If McLennan and his group gave away hints of anti-sovietism in 1973, there was to be no doubt about it in the 1980’s; this was the period of vicious internal struggle in the CPGB which led to the creation of the Communist Party of Britain (CPB) and ultimately the collapse of the CPGB. McLennan visited the International Department on 14th March 1985 when he was in Moscow for the funeral of CPSU general secretary Konstantin Chernenko, no doubt secretly hoping to meet the newly elected general secretary and darling of the West – Gorbachev. He was going to be unlucky:
“Out of all the communist parties, Gorbachev met only with the Italians. And even though BN [Ponomarev] did not object, he grumbled to us: saying how is that—so many good (!) leaders have come, and we meet only with the Italians, the bad ones!”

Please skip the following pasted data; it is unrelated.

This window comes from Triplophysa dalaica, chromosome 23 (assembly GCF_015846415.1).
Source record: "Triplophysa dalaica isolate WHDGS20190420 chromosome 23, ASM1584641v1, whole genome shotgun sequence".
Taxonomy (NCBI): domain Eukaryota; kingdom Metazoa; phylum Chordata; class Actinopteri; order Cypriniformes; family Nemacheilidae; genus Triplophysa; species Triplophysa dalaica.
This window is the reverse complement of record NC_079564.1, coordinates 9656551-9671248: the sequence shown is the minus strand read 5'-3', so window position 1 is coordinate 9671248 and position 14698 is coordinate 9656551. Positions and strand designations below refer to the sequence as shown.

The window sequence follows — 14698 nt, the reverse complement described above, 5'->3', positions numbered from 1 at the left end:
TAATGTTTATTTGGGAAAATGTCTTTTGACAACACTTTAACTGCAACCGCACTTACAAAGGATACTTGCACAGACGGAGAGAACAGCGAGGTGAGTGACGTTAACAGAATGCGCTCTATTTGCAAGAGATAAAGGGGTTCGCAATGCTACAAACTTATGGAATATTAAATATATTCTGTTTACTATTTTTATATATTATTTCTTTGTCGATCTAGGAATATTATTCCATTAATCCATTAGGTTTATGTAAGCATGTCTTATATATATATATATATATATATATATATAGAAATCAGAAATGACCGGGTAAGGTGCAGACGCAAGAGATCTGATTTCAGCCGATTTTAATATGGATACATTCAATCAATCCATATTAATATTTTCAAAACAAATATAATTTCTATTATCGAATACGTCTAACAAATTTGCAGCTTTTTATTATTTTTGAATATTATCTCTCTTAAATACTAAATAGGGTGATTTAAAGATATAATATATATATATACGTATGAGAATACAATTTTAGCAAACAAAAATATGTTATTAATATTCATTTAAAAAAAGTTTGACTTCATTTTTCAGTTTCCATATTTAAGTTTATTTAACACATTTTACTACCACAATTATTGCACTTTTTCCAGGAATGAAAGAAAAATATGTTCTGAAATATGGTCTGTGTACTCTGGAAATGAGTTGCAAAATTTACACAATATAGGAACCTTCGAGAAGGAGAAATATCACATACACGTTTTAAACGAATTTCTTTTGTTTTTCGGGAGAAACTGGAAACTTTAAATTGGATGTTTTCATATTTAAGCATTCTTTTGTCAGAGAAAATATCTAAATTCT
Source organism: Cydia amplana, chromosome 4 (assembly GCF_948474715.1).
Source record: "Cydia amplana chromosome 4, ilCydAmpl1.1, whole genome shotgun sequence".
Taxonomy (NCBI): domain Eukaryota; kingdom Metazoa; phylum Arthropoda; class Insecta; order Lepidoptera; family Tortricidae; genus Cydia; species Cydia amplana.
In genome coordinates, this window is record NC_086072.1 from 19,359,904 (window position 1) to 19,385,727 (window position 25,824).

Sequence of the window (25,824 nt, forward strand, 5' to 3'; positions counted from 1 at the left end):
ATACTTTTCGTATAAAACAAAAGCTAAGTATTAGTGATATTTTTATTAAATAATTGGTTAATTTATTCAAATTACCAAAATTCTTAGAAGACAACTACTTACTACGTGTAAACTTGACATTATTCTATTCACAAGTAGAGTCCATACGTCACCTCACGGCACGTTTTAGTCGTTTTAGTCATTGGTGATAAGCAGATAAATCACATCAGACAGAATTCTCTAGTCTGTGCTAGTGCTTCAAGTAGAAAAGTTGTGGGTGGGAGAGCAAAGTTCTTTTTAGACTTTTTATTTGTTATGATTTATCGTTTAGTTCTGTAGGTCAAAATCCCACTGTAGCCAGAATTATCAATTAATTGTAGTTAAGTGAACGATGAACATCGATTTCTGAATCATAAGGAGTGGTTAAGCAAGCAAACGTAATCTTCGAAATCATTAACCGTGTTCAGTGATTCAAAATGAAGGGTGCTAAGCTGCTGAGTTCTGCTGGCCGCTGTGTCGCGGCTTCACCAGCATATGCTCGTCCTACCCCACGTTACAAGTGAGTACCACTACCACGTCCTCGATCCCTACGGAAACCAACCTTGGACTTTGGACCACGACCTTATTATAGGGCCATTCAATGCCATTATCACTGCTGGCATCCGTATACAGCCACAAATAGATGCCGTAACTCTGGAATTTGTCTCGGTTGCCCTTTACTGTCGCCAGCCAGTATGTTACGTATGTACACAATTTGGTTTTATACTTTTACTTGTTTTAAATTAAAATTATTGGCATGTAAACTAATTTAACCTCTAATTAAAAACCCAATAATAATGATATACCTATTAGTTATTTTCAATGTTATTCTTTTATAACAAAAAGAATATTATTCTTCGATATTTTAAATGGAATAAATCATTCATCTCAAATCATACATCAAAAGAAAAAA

In fact what McLennan got was a fairly lengthy telling off:
“I was at BN’s talks with McLennan (general secretary of Great Britain’s CP). BN agreed to berate him for Johnston’s article in Marxism Today.”
Monty Johnston, a leading CPGB revisionist had published an article in that month’s Marxism Today entitled: Back in the USSR; the past catches up. This was a piece of viciously anti-Soviet propaganda. It would have been more appropriate from a Trotskyite or a Reaganite than from an article in a “communist” magazine surviving on a Soviet subsidy. It’s clear that Chernyaev felt the same way about it:
“As a result, Gordon wanted to continue the talk with me. I stopped by his hotel in the evening. Conducted an edifying conversation about this “anti-Soviet” article: said that, since we are fraternal parties, we must observe some code of propriety. We are not against criticism, but not one-sided: what if we had written in the ‘Communist’ something similar about your party, what wouldyou say?! There was nothing he could say to that. And in general, he is no expert at debate, plus he has not completely parted (like the Italians have done) with the ‘principles of the International Communist Movement’ in the traditional interpretation.”
By now, the trip must have seemed less of a good idea: